March 5, 2016 - stardew valley

A Beginner's Guide to Stardew Valley

Stardew Valley throws you into the game, slowly teaching you how to play the game. There's a problem with how this is done because it introduces you to certain things too early (or too late).

Warning: This guide contains extremely minor spoilers.

Adjust your settings.

Zoom out as far as you can. You'll be able to see significantly more if you set the zoom to 75% and it also cleans up the graphics a little bit.

The settings screen has a few other nice options, like showing you where your tools will hit, so it's definitely worth taking a few minutes to check out.

The community center should be your top priority.

Most bundle rewards are worth significantly more than what it takes to complete them and collection rewards generally unlock new areas.

In addition to that, certain objects can only be done in a particular season and if you miss those objectives, you have to wait up to a year before you can complete them again.

Unlock in the following order:

The other rewards are okay, just do them as it's convenient for you. Again, make sure to try to complete everything in the each season.

For more information, check out the community center guide (coming soon!).

Focus on mining.

The rewards you get from mining are some of the best in the game. The faster you get to the bottom of the mine, the better off you'll be.

Not only will you become a more experienced miner as you dig deeper, you'll start learning some combat skills. You also get rewards every 10 levels or so in the mines and a lot of those rewards help you out in combat (keep digging even if monsters are difficult to kill, you'll get a better weapon soon enough).

Forage for the food that you eat.

Your axe is one of the best tools you have at the beginning of the game. Chop down every tree that you see and save the seeds once you get your first level in foraging; field snacks provide a lot of energy for almost no cost (well, at least no gold cost).

Clear everything that you can. Foraging areas respawn everyday, so you basically lose resources everyday that you don't take (and every weed, stick, or rock that you leave decreases the chance of something better replacing it).

The area east of the beach (requires 300 wood to unlock) is a great place to make early money early in the game.

Note: Berries don't sell well, but they offer a lot of energy when consumed. You'll get better value from eating them than selling them.

Fishing supplements everything.

Fishing is great and gives you a consistent way of getting refined quartz once you get a recycling machine (crab pots on your farm give you a constant flow of trash materials).

Note: Don't craft your own crab pots unless you took the trapper profession, which I strongly recommend. You also get 3 crab pots by completing the crab pot bundle, which is pretty easy to do by foraging the beach and fighting in the mines.

Farm crops for objectives only.

It's really easy to get caught up in harvesting crops in Stardew Valley. If you plant too many crops (you will), your entire energy bar can be spent watering crops (not to mention most of your day). You're better off spending your energy in the mine and then forage when you don't have energy.

Seeds are also somewhat expensive early on, especially the ones that make you the most money. Early on, focus on QUANTITY over QUALITY; you'll level faster.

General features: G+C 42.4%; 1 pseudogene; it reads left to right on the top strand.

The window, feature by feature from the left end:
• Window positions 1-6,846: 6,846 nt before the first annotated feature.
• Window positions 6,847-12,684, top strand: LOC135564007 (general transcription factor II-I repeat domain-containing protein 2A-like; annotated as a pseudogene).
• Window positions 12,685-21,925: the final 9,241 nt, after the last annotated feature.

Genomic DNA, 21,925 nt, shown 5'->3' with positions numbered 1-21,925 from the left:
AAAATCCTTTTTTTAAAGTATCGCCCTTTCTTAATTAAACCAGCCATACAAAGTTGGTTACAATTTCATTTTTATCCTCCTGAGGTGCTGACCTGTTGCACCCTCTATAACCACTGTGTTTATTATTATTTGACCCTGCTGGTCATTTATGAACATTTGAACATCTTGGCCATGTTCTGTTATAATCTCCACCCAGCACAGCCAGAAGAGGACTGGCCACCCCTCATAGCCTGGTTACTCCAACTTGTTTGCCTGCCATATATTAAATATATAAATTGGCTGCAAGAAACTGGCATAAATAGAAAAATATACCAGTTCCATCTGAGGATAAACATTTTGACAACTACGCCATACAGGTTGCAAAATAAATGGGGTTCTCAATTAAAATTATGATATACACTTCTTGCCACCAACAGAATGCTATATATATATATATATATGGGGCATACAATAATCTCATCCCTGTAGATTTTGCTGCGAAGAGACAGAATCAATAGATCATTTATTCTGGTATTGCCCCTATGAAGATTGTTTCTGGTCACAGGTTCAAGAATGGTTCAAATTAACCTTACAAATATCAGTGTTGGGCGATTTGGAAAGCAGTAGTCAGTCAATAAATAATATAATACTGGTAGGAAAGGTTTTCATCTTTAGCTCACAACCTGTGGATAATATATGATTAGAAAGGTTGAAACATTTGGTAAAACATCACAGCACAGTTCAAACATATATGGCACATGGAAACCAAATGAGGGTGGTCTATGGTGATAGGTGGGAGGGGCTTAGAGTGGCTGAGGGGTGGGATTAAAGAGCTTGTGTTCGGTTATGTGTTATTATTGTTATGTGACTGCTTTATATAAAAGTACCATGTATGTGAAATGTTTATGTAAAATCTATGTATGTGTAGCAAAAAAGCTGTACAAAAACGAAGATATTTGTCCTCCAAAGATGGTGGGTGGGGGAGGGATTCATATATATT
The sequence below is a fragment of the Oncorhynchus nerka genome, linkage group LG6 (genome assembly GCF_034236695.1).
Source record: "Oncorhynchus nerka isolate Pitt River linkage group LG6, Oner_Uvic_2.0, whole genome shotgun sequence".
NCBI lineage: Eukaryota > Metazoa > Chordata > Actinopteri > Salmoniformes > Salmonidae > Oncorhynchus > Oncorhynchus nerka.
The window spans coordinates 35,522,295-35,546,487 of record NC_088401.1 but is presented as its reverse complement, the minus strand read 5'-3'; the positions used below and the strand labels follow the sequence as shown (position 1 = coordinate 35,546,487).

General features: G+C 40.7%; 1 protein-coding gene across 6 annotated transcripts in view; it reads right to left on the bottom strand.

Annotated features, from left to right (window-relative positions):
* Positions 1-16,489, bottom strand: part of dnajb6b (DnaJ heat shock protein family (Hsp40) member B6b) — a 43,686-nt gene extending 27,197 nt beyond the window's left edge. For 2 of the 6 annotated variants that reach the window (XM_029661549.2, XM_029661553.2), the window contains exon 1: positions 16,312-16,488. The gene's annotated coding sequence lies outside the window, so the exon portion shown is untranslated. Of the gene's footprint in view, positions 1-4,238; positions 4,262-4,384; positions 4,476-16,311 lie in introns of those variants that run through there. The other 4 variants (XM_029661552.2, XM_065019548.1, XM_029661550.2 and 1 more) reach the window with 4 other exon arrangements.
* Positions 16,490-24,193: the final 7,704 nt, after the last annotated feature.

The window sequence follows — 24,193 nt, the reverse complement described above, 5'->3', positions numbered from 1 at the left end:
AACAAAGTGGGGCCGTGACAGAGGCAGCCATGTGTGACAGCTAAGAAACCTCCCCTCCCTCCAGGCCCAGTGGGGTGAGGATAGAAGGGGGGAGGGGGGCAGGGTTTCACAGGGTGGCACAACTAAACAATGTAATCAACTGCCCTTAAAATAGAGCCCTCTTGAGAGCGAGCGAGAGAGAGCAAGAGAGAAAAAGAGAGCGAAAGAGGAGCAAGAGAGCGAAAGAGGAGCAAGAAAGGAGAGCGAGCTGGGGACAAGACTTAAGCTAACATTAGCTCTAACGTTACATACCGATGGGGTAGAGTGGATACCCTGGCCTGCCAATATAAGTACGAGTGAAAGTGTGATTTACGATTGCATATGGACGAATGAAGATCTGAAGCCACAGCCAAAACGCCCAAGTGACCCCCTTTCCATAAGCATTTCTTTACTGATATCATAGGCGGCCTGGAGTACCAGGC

Upgrade your tools.

The priority should be the following:

If you can get a silver axe by the end of spring, you can get morel from the secret area west of the forest. The watering can suggestion is optional. Quality and iridium sprinklers make the watering can obsolete, so if you've prioritized sprinklers you can skip the watering can.

Use fertilizer whenever you can.

Fertalizer is so cheap in the game that there's little reason not to use it (it's only two sap!). Silver quality goods are worth 25% more and gold quality goods are worth 50% more.

Build a silo before you build a coop.

Early in the game, you'll receive a quest to build a coop. Don't do that right away. Animals need hay and you should be able to produce hay before you have animals. Producing hay isn't hard, just use a sickle on the grass on your property and you'll get hay if you have a silo. Let me repeat that, if you have a silo.

Only clean up your farm when you need the space.

First of all, cleaning up your property takes up a lot of energy (and you don't have much energy when you start the game). Also, every time you cut grass without a silo means you lost a chance to get hay.

Save everything you can (in boxes).

Crops are worth more if you cook or preserve them. For example, tortillas are worth the same as gold quality corn.

Hops + Sprinkers + Kegs offer some of the most lucrative, somewhat passive income in the game. Hops are produced every day and the keg will spit out pale ale every day or two. So you'll want 1-2 kegs for every hops you have (ideally, in your greenhouse).

Put mushrooms in your cave.

Mushrooms offer a slightly better income stream and better crafting options, especially if you don't spend a lot of time in the mines.

While the extra fruit is nice for completing the community center, you can buy the fruit from the vending cart on Fridays and Sundays in the forest. The deal breaker is that fruit obtained by trees cannot be placed in the seed maker; to make it painfully clear, an apple cannot be placed in the seed maker to make an apple sappling.